BEIJING – China’s manufacturing activity shrank for the fifth consecutive month in September, though the Purchasing Managers’ Index rose by 0.3 points to 49.8, according to data released by the National Bureau of Statistics on Monday.
Still, the PMI – which paints a general picture of the Asian giant’s manufacturing output – came in slightly above expectations as foreign sales have continued to be hampered by the ongoing trade war with the United States.
Despite the indicator’s recovery, analysts of research consultancy Capital Economics believe it is “unlikely to mark the start of a turnaround” as there are “signs of a slowdown in construction activity” which they expect to “deepen in the coming months.”
In this index, a figure above 50 indicates expansion, while anything below it reflects contraction.
This year, the PMI has only shown growth in March and April (50.5 and 50.1 points, respectively), while this month’s figure is the third-best showing of 2019 so far.
Small and medium-sized enterprises took the brunt of the contraction despite improving from the previous month, registering 48.6 and 48.8 points, respectively.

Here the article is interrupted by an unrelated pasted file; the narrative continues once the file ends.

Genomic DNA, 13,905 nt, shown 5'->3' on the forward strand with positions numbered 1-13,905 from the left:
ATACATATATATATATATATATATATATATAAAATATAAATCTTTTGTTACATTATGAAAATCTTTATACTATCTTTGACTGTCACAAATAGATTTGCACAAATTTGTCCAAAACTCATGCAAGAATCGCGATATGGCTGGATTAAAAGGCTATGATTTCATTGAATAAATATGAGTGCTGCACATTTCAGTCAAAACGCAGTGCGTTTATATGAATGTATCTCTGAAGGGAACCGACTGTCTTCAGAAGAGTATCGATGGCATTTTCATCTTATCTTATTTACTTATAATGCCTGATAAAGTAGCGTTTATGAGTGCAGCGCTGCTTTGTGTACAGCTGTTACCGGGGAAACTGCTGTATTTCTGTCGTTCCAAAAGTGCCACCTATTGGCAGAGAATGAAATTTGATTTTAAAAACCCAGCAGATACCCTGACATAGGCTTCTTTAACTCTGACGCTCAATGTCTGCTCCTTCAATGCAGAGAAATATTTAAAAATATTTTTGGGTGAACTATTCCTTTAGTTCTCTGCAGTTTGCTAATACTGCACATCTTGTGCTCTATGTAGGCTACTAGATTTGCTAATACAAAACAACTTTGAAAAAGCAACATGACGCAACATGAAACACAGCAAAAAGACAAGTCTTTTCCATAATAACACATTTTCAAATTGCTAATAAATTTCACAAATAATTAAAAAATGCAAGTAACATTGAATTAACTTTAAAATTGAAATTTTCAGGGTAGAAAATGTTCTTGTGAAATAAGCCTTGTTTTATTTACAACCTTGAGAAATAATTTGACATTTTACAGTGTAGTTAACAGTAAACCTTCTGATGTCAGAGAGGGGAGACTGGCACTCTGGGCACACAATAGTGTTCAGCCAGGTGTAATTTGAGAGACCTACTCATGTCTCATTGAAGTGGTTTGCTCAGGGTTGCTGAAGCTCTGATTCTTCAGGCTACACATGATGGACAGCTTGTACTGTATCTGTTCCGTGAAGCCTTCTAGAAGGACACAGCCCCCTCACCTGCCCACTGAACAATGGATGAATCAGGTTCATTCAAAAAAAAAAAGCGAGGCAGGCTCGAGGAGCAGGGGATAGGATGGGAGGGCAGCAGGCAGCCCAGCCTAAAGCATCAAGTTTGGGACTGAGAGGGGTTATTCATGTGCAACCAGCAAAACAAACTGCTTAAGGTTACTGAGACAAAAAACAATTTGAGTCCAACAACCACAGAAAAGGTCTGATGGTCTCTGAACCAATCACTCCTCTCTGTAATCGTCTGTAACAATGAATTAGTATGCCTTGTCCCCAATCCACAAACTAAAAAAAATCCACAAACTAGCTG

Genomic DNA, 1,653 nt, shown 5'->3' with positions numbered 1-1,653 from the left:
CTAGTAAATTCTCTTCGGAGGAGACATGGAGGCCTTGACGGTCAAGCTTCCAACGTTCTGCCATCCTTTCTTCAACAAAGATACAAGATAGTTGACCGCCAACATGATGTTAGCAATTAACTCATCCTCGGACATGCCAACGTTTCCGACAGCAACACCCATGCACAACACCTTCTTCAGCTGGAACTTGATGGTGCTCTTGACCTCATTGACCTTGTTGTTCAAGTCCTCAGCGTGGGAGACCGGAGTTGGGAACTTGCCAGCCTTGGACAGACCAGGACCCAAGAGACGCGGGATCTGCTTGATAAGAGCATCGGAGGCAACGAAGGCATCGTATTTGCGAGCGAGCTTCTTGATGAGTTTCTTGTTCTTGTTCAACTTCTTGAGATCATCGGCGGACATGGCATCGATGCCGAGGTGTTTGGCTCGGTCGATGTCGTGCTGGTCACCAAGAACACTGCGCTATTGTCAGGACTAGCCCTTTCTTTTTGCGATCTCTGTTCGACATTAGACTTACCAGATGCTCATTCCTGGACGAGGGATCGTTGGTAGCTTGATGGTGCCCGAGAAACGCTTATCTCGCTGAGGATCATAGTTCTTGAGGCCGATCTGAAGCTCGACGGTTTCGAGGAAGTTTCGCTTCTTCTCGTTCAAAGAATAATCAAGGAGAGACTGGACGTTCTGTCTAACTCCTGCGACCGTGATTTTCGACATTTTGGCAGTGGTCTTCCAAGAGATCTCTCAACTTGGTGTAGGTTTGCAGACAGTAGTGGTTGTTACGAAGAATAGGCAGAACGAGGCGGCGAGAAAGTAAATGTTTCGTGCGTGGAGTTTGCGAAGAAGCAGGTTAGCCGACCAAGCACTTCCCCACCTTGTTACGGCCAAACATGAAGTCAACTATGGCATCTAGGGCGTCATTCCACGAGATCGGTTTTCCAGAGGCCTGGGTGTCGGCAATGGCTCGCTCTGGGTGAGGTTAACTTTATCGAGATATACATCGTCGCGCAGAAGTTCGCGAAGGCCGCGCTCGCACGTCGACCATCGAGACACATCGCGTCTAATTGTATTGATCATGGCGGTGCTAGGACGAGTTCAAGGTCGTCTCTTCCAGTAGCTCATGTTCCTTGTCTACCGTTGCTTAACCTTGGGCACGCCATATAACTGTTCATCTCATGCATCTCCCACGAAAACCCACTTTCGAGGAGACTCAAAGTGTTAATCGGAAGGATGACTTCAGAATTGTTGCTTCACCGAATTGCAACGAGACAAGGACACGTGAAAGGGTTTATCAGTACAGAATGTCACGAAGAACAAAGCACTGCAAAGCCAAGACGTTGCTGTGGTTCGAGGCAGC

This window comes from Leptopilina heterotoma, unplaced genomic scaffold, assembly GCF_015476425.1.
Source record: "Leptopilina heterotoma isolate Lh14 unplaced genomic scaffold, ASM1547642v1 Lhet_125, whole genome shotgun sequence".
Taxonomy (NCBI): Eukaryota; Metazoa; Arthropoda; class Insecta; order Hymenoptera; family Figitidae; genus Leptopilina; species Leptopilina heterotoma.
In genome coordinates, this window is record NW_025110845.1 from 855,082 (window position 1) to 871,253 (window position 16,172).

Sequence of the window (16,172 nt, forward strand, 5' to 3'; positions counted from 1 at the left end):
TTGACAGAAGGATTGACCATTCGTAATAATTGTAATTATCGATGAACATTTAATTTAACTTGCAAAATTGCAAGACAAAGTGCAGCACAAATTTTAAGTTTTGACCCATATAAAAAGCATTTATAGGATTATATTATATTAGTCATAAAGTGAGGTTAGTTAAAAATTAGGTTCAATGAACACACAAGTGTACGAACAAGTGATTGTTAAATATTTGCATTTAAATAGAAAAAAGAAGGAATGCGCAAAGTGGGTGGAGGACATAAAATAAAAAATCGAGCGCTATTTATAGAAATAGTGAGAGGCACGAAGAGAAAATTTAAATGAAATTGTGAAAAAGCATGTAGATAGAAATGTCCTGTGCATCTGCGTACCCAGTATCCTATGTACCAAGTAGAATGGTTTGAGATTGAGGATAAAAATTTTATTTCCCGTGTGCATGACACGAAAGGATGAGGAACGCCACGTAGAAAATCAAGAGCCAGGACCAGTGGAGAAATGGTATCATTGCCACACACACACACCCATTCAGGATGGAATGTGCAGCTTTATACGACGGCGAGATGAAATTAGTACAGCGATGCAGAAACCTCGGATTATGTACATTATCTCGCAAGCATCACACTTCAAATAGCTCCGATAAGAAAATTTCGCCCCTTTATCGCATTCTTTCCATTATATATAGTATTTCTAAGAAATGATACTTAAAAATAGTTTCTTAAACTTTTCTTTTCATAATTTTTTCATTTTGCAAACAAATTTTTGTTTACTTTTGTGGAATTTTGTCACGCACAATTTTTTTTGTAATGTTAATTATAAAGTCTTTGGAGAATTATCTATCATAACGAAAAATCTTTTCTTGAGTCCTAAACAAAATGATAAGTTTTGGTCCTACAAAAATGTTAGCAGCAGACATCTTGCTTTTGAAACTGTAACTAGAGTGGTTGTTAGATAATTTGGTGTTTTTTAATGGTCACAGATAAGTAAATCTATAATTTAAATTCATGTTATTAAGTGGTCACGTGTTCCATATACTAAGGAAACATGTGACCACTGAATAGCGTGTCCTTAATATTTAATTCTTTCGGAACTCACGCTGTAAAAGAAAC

Meanwhile, the indicator for large companies rose 0.4 percentage points from August and managed expansion in registering 50.8 points.
Production is what has kept the manufacturing sector from slumping further. The sub-index for production stood at 52.3 points, an increase of 0.4 from the previous month.
In addition, the sub-index for new orders – which includes both domestic and foreign demand – took a leap into the growth zone with an increase of 0.8 percentage points to stand at 50.5.
NBS statistician Zhao Qinghe said that “the overall economy has improved” with respect to last month and pointed to the sub-index for new orders as one of the positives of the last 30 days.
Production in textiles and equipment continues to be positive, according to Zhao, and despite an ongoing contraction, the data for new export orders has improved to 48.2 points, one percentage point more than the previous month.
The expert also welcomed the rise of the PMI and, among the factors that facilitated it, highlighted the effect of fiscal policies implemented in recent months.
Non-manufacturing businesses remained in the expansion zone for another month at 53.7 points, although the figure came in 0.1 points lower than in August.
This decrease is due to the 0.5-point drop in the services sector, which represents more than half of the country’s GDP and stood at 53 points.